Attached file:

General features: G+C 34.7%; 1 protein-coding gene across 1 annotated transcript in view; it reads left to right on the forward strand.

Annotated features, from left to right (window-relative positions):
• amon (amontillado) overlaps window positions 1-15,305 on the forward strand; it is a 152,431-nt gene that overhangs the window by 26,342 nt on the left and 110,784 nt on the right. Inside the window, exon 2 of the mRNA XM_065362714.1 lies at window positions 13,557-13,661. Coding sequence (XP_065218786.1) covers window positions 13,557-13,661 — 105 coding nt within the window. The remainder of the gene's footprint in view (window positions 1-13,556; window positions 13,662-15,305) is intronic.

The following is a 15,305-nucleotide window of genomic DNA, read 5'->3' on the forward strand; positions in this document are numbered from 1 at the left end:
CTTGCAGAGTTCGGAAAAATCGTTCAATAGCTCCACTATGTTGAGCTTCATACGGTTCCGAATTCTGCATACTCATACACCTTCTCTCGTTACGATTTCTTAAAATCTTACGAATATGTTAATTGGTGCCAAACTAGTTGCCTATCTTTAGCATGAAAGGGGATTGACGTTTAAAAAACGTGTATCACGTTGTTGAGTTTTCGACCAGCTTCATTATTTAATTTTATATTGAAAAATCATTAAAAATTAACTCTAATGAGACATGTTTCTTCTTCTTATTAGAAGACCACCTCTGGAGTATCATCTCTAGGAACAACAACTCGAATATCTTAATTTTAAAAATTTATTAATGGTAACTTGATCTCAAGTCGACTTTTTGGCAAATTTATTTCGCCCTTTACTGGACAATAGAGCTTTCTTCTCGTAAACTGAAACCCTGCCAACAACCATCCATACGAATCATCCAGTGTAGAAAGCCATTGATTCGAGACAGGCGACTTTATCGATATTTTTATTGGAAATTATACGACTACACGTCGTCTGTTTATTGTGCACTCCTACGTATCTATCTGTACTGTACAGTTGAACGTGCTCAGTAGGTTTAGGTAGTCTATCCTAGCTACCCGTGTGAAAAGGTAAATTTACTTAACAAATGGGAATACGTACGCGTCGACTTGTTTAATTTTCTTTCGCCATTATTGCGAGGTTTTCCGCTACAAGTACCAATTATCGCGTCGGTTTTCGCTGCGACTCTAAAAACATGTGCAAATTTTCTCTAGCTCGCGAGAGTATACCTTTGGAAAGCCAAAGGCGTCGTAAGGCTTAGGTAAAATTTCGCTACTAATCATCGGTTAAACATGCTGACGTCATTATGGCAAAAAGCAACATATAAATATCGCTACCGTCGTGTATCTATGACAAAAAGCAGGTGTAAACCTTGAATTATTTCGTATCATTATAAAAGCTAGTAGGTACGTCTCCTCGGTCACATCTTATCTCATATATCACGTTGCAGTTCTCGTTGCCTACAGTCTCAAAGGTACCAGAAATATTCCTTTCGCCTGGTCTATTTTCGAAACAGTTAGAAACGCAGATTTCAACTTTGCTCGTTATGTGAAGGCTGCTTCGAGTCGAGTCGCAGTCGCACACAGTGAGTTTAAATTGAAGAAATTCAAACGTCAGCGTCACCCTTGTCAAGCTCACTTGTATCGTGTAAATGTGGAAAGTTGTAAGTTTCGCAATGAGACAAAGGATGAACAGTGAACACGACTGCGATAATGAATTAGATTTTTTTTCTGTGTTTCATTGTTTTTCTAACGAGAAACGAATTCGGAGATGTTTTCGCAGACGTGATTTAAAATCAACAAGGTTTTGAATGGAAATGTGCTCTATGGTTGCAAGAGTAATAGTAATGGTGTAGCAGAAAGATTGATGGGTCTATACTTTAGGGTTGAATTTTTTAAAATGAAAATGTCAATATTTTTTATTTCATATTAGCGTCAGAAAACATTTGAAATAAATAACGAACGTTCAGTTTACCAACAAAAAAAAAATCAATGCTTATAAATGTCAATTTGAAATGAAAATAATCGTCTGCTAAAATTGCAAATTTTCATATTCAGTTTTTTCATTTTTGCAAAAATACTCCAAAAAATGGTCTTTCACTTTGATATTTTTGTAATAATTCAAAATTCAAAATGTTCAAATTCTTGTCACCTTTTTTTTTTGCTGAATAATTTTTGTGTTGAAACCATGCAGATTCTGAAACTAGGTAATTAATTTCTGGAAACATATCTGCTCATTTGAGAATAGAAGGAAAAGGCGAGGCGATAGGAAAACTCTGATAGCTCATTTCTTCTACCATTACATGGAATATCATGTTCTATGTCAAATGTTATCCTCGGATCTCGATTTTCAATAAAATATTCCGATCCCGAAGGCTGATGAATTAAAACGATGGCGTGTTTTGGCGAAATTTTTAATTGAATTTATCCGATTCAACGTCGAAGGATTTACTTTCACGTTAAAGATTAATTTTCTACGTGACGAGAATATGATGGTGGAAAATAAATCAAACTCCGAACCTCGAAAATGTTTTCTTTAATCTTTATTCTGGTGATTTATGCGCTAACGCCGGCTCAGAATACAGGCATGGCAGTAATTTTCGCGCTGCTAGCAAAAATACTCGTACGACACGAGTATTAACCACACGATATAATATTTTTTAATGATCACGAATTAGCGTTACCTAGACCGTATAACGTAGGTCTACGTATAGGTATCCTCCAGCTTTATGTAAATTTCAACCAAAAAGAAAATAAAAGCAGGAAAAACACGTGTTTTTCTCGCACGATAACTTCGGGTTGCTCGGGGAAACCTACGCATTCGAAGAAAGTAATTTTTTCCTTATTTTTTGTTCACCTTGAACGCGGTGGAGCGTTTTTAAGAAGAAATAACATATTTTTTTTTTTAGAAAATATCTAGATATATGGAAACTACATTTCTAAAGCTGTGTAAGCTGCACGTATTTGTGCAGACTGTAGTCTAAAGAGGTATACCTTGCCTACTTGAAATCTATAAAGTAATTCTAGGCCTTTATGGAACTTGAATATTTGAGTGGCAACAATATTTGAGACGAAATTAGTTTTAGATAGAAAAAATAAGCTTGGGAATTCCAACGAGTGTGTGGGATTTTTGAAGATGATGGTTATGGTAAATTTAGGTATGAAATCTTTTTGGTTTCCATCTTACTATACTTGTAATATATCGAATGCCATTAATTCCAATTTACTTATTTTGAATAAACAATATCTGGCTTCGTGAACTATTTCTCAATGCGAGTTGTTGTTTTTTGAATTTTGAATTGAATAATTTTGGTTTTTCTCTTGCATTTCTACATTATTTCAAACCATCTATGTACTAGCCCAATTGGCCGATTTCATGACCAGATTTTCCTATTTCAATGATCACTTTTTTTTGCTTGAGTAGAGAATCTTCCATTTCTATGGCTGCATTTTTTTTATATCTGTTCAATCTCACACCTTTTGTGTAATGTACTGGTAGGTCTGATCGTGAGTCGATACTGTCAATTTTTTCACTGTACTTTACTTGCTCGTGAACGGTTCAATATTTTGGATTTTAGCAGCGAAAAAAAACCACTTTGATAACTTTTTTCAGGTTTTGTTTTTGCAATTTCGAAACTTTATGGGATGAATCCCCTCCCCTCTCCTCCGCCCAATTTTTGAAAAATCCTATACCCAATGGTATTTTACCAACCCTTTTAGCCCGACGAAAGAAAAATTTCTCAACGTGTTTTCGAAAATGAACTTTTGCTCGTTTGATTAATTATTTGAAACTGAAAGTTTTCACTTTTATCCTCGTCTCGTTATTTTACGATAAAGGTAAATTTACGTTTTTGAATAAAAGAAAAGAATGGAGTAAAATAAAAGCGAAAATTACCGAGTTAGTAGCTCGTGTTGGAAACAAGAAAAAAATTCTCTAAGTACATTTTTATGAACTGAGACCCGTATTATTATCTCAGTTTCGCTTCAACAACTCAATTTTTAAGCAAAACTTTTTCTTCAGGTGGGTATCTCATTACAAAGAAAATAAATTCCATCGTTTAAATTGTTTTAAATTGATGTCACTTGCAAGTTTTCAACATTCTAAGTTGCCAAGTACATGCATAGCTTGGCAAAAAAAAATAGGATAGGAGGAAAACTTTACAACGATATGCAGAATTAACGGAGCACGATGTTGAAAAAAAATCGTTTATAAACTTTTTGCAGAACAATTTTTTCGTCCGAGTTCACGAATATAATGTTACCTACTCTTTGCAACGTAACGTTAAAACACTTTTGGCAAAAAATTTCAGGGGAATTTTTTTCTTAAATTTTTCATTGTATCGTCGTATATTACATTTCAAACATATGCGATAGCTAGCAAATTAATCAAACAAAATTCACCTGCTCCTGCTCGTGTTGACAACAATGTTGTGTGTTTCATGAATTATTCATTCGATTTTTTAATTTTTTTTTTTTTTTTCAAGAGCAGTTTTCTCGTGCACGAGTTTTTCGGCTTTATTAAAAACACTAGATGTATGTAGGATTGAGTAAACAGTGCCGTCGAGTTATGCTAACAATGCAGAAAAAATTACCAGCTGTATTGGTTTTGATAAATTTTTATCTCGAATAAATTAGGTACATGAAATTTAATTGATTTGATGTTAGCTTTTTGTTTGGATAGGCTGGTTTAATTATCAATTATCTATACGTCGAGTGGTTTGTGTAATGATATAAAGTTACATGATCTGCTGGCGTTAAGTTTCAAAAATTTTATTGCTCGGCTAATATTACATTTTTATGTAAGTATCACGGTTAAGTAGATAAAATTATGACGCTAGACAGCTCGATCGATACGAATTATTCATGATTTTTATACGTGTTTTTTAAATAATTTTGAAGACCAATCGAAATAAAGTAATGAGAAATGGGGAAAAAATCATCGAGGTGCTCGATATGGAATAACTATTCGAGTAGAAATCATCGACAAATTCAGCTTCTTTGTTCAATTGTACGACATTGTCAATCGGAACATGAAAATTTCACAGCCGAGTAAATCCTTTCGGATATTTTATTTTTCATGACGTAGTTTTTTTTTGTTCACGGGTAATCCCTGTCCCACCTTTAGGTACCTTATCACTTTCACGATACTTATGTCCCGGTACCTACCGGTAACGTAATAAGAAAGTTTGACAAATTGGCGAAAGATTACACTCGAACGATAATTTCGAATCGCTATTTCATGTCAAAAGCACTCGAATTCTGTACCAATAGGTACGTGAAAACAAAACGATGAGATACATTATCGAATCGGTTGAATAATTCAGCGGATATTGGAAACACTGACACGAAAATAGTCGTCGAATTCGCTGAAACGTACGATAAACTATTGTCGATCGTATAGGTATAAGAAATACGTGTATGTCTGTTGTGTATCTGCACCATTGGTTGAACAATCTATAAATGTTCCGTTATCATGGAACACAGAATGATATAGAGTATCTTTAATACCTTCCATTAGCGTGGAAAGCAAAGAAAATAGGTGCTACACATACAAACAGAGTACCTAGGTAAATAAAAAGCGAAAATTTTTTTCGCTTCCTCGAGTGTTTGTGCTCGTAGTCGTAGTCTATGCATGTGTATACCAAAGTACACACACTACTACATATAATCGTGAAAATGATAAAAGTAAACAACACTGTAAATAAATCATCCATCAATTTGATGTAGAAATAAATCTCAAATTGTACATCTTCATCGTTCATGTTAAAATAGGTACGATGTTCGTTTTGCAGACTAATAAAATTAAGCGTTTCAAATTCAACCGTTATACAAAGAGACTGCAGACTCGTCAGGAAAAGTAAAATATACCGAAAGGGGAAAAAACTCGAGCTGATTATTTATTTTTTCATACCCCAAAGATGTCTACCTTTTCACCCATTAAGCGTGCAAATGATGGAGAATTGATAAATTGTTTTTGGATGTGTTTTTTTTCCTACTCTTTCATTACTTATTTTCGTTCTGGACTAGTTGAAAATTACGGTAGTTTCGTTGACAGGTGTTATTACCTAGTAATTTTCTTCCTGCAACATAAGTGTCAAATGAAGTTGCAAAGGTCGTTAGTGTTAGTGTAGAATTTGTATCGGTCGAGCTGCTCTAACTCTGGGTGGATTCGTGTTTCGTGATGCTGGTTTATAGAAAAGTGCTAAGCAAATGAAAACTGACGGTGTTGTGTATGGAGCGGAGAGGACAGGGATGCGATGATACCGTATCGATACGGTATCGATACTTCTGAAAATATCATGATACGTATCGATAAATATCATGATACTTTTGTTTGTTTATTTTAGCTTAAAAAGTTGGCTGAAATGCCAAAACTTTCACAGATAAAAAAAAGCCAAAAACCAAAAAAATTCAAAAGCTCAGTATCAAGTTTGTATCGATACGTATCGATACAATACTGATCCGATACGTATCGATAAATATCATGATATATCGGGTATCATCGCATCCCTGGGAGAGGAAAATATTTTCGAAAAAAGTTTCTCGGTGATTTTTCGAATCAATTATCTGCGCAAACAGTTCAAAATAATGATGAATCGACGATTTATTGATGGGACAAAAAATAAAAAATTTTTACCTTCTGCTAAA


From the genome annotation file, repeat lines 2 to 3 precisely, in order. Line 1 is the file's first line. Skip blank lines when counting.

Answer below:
Annotated features, from left to right (window-relative positions):
• amon (amontillado) overlaps window positions 1-15,305 on the forward strand; it is a 152,431-nt gene that overhangs the window by 26,342 nt on the left and 110,784 nt on the right. Inside the window, exon 2 of the mRNA XM_065362714.1 lies at window positions 13,557-13,661. Coding sequence (XP_065218786.1) covers window positions 13,557-13,661 — 105 coding nt within the window. The remainder of the gene's footprint in view (window positions 1-13,556; window positions 13,662-15,305) is intronic.